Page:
As part of this effort, in 1885 Japan sent Ito Hirobumi, who would later become Japan’s prime minister, to China to negotiate the Convention of Tientsin, which called on both sides to withdraw their militaries from Korea but was practically ignored. Japan refused to leave, and when a peasant uprising known as the Donghak Peasant Revolution began in 1894. it helped trigger the first Sino-Japanese War - the beginning of major Japanese military operations to conquer Korea.
“The plan to invade Korea was thought out extensively,” said Yi. “These were all soldiers at the helm [of the government], so everything was based on the military. However, in the eyes of the international community, they couldn’t invade the country in an obvious manner, so they emphasized the importance of foreign policy and started wars with China and Russia to bully Korea into complying with Japan.”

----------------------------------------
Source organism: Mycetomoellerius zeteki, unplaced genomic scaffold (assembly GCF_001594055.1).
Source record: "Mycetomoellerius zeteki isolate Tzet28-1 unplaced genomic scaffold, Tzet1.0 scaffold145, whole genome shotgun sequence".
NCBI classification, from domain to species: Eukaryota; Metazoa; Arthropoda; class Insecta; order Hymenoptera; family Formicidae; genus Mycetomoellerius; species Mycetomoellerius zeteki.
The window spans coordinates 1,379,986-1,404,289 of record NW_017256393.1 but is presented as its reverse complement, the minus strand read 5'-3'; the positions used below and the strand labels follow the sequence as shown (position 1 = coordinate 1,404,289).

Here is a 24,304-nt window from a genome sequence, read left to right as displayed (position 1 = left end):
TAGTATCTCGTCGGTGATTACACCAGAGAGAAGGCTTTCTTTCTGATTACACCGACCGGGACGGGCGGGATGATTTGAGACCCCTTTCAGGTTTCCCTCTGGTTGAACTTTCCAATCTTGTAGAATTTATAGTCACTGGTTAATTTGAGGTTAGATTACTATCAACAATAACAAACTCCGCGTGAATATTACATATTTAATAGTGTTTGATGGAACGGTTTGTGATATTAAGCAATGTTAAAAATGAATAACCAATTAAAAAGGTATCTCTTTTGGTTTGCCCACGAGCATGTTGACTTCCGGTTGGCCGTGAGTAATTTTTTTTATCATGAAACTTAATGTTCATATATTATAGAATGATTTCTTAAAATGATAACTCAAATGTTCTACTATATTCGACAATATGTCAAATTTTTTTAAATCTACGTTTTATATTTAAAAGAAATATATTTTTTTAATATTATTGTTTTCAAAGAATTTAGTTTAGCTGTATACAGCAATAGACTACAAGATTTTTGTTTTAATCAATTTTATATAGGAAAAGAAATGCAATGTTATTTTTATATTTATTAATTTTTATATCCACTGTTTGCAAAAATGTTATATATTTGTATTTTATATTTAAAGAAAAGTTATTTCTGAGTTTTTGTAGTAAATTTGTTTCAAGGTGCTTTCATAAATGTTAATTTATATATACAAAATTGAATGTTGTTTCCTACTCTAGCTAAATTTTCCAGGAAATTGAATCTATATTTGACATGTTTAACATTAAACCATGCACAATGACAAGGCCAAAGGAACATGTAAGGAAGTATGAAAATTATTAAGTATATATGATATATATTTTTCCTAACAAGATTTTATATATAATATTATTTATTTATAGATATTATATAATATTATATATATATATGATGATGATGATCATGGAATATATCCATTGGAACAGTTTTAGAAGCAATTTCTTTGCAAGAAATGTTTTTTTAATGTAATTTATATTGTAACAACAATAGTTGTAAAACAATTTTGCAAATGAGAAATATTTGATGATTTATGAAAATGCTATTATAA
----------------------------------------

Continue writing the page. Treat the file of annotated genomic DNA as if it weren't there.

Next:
Japan eventually defeated the Chinese, who signed the Treaty of Shimonoseki in April 1895, ceding the Liaodong Peninsula, Taiwan and the Penghu Islands to Japan “in perpetuity.” China was also forced to pay reparations to Japan and to permit it to conduct trade along the Yangtze River and in four coastal ports.
After the war, Korea was still reeling from the unrest of the anti-foreign Donghak rebellion when Japan made its next move. At the time, Emperor Gojong and Empress Myeongseong were strengthening ties with Russia to curb the growing influence of a rival Korean political faction that favored a closer relationship with Japan.